2 Sentenced in Death of Alcoholic During 'Aversion Therapy'


Two members of a North Hollywood alcohol rehabilitation center accused of killing a patient by force-feeding him alcohol as "aversion therapy" were sentenced Monday to one year in prison plus two more years probation after they pleaded no contest earlier this month to involuntary manslaughter charges.

Both Alberto Saguache, 38, and Armando Sakaquil, 29, had agreed to plead no contest in the May death of 34-year-old Enrique Bravo after a Los Angeles County coroner's report revealed that Bravo died of chronic liver disease instead of alcohol poisoning, as police initially alleged.

The report also found that unconventional methods and a lack of proper medical treatment at Grupo Liberacion y Fortaleza--an unlicensed alcoholism treatment center on North Lankershim Boulevard--contributed to Bravo's death there.

The case spurred county health authorities to look into the issue of unlicensed alcoholism clinics, several of which also reportedly practice the so-called aversion technique. Thirteen clinics were identified. Eight have closed, four of them after authorities ordered them shut under health regulations.

According to police and a prosecution witness, Bravo was repeatedly bound, gagged and force-fed liquor as part of the therapy used at the live-in center to create a distaste for alcohol among addicts.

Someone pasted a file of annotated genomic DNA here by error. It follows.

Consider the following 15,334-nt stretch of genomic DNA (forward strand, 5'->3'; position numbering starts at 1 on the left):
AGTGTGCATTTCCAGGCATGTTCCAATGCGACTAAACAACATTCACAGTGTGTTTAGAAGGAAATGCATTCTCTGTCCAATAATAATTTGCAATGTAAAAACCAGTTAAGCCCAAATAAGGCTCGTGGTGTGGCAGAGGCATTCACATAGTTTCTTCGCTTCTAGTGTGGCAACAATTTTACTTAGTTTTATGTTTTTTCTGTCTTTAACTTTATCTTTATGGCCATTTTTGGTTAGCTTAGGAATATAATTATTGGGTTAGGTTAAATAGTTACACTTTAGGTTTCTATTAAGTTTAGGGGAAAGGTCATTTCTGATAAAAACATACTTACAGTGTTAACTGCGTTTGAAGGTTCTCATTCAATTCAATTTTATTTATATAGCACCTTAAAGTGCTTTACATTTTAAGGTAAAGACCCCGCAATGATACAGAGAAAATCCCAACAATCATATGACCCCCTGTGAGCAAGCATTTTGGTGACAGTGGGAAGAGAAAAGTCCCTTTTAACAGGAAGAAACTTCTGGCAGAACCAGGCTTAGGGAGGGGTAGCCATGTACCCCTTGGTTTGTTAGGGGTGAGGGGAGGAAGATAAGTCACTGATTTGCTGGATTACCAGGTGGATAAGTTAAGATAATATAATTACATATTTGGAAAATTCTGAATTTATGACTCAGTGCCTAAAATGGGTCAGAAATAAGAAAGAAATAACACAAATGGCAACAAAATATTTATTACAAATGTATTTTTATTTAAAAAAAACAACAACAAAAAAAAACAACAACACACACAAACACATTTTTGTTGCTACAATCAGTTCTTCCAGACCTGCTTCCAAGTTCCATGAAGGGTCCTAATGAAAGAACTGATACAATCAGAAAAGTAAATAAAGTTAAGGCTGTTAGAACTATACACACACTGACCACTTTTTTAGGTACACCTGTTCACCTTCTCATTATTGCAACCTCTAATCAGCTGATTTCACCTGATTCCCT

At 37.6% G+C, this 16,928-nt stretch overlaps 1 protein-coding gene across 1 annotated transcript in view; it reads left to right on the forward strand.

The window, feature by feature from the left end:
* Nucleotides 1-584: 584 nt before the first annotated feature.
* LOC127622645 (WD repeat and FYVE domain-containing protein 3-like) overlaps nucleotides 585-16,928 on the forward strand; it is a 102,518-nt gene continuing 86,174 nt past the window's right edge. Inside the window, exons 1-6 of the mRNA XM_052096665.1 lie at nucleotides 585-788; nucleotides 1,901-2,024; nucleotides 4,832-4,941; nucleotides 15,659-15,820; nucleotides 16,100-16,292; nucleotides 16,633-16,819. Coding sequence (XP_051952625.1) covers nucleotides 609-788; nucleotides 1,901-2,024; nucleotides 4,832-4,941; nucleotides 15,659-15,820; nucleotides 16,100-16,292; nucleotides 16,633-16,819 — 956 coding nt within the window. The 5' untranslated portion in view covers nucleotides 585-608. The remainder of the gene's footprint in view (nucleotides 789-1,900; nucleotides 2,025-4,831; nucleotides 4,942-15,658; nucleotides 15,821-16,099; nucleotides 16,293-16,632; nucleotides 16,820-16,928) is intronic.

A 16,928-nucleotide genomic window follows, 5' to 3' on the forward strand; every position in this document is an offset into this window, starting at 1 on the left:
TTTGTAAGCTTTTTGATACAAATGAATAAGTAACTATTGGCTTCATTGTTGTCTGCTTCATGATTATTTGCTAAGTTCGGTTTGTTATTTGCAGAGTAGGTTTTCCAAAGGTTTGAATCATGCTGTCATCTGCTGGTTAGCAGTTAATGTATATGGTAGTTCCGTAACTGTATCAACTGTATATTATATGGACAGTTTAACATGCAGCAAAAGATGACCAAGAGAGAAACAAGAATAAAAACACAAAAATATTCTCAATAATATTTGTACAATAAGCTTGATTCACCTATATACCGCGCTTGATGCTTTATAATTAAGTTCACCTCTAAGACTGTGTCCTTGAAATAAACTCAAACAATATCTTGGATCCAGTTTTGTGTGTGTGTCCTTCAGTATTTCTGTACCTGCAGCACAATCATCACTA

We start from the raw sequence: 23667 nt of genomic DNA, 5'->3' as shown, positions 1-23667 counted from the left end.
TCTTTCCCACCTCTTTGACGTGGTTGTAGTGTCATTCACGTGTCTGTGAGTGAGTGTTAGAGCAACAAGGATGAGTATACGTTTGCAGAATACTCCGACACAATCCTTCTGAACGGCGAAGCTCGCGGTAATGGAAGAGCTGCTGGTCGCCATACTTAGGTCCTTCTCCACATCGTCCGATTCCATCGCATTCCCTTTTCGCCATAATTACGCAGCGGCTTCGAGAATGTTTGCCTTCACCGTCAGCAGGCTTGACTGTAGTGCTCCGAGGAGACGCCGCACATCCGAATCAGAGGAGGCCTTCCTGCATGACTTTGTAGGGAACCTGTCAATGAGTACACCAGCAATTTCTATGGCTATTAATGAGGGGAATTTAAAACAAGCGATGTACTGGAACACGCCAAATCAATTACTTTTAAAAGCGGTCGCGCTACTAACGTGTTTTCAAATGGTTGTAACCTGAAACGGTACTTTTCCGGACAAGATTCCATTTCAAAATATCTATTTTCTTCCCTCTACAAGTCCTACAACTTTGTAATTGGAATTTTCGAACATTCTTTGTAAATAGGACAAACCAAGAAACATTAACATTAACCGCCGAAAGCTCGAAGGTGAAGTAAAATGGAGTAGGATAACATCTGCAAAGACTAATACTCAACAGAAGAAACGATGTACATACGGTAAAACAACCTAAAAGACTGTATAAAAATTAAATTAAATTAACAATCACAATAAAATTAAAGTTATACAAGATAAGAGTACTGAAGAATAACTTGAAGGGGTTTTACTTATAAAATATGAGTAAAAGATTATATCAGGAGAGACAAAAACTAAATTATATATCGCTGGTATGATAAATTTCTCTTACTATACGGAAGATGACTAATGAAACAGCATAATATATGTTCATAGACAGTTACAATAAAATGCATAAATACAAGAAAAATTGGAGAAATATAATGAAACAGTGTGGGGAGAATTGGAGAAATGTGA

On May 25, Bravo awoke about 6 a.m., acting "delirious and aggressive," causing center workers to try calming him down with beer, police said. One hour later, he died.

In an apparent effort to conceal Bravo's death at the center, workers dragged his body outside and sat him in a chair next to a pay phone "to make it look like he walked up and died there," said Deputy Dist. Atty. Craig Renetsky.

"Obviously, we found out that's not how it happened," he said.

Because Bravo's death did not appear to be intentional, both Renetsky and lawyers representing Saguache and Sakaquil called the sentence fair.

Assistant Public Defender Dror Toister--who represented Sakaquil--said the defendants might have spent more time behind bars if they refused to accept the no-contest deal offered by prosecutors.

"There were significant factors and legal issues outstanding regarding whether they were criminally liable for manslaughter," he said, "but it appeared that the prosecution had a pretty good case for false imprisonment," which the defendants were also initially charged with.

The maximum sentence for false imprisonment is about four years in state prison, Toister said.

Two other center workers also charged with the crime--Dante Barrera and Jose Rodriguez--have yet to enter pleas regarding their alleged roles in Bravo's death, prosecutors said. A preliminary hearing on their cases is scheduled Oct. 6 in Van Nuys Superior Court.

In a similar case, three defendants face murder charges in the death in November of another patient at an unlicensed clinic in downtown Los Angeles.

Copyright © 2019, Los Angeles Times
EDITION: California | U.S. & World